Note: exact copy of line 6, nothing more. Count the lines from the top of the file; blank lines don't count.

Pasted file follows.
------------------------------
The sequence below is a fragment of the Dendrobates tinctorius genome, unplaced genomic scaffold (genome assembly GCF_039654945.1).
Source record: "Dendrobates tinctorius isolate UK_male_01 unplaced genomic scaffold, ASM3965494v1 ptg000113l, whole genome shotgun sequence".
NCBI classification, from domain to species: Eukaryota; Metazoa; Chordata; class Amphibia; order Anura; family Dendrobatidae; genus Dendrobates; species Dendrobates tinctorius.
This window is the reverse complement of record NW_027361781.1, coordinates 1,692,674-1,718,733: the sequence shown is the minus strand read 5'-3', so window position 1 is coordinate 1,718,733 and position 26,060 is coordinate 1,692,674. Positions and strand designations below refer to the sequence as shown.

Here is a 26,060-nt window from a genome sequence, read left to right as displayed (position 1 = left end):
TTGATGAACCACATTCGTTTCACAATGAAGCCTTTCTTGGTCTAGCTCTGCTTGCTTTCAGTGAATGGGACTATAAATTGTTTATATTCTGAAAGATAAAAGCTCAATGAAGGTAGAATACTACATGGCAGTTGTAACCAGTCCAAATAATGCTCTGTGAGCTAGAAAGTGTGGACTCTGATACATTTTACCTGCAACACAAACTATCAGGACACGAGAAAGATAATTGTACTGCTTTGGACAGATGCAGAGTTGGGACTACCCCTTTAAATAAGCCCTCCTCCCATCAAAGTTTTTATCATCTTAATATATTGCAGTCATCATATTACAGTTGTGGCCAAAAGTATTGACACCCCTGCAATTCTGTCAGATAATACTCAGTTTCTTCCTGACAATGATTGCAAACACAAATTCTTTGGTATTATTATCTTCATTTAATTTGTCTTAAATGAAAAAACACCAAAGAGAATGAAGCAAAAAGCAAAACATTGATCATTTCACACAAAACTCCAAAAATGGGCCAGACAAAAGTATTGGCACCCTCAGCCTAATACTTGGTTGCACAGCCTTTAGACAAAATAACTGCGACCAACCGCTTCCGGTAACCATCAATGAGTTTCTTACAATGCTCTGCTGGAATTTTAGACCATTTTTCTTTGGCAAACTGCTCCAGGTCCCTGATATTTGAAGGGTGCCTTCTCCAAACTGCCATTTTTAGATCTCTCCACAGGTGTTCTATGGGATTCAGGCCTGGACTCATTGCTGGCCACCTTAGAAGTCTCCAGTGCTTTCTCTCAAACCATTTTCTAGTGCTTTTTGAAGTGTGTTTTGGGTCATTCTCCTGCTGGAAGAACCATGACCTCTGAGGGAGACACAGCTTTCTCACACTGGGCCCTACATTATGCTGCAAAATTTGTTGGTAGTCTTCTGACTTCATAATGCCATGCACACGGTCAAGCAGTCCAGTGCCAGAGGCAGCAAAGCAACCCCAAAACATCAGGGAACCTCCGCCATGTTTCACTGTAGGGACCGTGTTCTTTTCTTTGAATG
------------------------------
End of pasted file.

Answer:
TTGATGAACCACATTCGTTTCACAATGAAGCCTTTCTTGGTCTAGCTCTGCTTGCTTTCAGTGAATGGGACTATAAATTGTTTATATTCTGAAAGATAAAAGCTCAATGAAGGTAGAATACTACATGGCAGTTGTAACCAGTCCAAATAATGCTCTGTGAGCTAGAAAGTGTGGACTCTGATACATTTTACCTGCAACACAAACTATCAGGACACGAGAAAGATAATTGTACTGCTTTGGACAGATGCAGAGTTGGGACTACCCCTTTAAATAAGCCCTCCTCCCATCAAAGTTTTTATCATCTTAATATATTGCAGTCATCATATTACAGTTGTGGCCAAAAGTATTGACACCCCTGCAATTCTGTCAGATAATACTCAGTTTCTTCCTGACAATGATTGCAAACACAAATTCTTTGGTATTATTATCTTCATTTAATTTGTCTTAAATGAAAAAACACCAAAGAGAATGAAGCAAAAAGCAAAACATTGATCATTTCACACAAAACTCCAAAAATGGGCCAGACAAAAGTATTGGCACCCTCAGCCTAATACTTGGTTGCACAGCCTTTAGACAAAATAACTGCGACCAACCGCTTCCGGTAACCATCAATGAGTTTCTTACAATGCTCTGCTGGAATTTTAGACCATTTTTCTTTGGCAAACTGCTCCAGGTCCCTGATATTTGAAGGGTGCCTTCTCCAAACTGCCATTTTTAGATCTCTCCACAGGTGTTCTATGGGATTCAGGCCTGGACTCATTGCTGGCCACCTTAGAAGTCTCCAGTGCTTTCTCTCAAACCATTTTCTAGTGCTTTTTGAAGTGTGTTTTGGGTCATTCTCCTGCTGGAAGAACCATGACCTCTGAGGGAGACACAGCTTTCTCACACTGGGCCCTACATTATGCTGCAAAATTTGTTGGTAGTCTTCTGACTTCATAATGCCATGCACACGGTCAAGCAGTCCAGTGCCAGAGGCAGCAAAGCAACCCCAAAACATCAGGGAACCTCCGCCATGTTTCACTGTAGGGACCGTGTTCTTTTCTTTGAATG